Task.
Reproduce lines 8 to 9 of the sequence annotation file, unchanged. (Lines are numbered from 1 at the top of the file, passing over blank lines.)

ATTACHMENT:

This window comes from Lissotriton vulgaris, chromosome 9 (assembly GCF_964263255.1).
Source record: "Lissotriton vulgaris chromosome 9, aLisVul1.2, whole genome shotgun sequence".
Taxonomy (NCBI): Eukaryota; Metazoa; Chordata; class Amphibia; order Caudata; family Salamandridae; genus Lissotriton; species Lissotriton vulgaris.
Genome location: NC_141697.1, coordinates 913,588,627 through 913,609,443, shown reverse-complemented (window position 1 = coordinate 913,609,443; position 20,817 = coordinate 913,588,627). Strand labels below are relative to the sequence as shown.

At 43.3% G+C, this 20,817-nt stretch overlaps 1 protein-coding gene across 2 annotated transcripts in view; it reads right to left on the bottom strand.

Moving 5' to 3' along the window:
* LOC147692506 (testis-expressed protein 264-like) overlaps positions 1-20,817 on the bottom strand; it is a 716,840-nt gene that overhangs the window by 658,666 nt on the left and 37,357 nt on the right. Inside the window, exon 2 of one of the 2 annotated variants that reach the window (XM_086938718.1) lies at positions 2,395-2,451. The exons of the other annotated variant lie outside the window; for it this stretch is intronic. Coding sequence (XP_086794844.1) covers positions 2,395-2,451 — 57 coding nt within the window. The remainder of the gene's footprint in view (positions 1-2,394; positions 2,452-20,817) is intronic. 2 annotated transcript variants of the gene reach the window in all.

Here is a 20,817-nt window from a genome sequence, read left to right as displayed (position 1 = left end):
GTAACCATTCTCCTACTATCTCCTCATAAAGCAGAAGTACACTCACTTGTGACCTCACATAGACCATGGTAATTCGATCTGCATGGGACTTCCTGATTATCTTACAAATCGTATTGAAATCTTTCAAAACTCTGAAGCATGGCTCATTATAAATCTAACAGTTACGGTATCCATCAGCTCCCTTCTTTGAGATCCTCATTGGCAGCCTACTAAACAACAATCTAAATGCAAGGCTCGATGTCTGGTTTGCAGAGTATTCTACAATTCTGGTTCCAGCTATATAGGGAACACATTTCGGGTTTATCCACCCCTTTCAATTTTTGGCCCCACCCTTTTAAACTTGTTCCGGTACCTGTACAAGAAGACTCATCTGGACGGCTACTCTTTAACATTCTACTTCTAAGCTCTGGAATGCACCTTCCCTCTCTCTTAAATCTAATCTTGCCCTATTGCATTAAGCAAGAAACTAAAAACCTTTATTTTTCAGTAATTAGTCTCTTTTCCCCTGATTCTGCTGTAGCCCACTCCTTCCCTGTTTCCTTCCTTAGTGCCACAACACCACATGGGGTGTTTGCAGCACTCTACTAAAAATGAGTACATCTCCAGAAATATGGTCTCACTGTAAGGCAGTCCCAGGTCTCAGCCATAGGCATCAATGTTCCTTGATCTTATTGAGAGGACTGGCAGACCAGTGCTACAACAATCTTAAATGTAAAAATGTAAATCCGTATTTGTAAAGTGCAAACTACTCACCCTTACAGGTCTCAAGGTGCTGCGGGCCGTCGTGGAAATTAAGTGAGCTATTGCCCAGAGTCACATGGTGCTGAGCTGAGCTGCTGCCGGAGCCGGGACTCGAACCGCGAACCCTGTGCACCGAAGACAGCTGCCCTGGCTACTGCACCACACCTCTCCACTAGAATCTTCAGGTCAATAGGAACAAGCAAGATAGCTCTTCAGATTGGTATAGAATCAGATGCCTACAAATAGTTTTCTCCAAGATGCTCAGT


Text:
Here is a 20,817-nt window from a genome sequence, read left to right as displayed (position 1 = left end):
GTAACCATTCTCCTACTATCTCCTCATAAAGCAGAAGTACACTCACTTGTGACCTCACATAGACCATGGTAATTCGATCTGCATGGGACTTCCTGATTATCTTACAAATCGTATTGAAATCTTTCAAAACTCTGAAGCATGGCTCATTATAAATCTAACAGTTACGGTATCCATCAGCTCCCTTCTTTGAGATCCTCATTGGCAGCCTACTAAACAACAATCTAAATGCAAGGCTCGATGTCTGGTTTGCAGAGTATTCTACAATTCTGGTTCCAGCTATATAGGGAACACATTTCGGGTTTATCCACCCCTTTCAATTTTTGGCCCCACCCTTTTAAACTTGTTCCGGTACCTGTACAAGAAGACTCATCTGGACGGCTACTCTTTAACATTCTACTTCTAAGCTCTGGAATGCACCTTCCCTCTCTCTTAAATCTAATCTTGCCCTATTGCATTAAGCAAGAAACTAAAAACCTTTATTTTTCAGTAATTAGTCTCTTTTCCCCTGATTCTGCTGTAGCCCACTCCTTCCCTGTTTCCTTCCTTAGTGCCACAACACCACATGGGGTGTTTGCAGCACTCTACTAAAAATGAGTACATCTCCAGAAATATGGTCTCACTGTAAGGCAGTCCCAGGTCTCAGCCATAGGCATCAATGTTCCTTGATCTTATTGAGAGGACTGGCAGACCAGTGCTACAACAATCTTAAATGTAAAAATGTAAATCCGTATTTGTAAAGTGCAAACTACTCACCCTTACAGGTCTCAAGGTGCTGCGGGCCGTCGTGGAAATTAAGTGAGCTATTGCCCAGAGTCACATGGTGCTGAGCTGAGCTGCTGCCGGAGCCGGGACTCGAACCGCGAACCCTGTGCACCGAAGACAGCTGCCCTGGCTACTGCACCACACCTCTCCACTAGAATCTTCAGGTCAATAGGAACAAGCAAGATAGCTCTTCAGATTGGTATAGAATCAGATGCCTACAAATAGTTTTCTCCAAGATGCTCAGT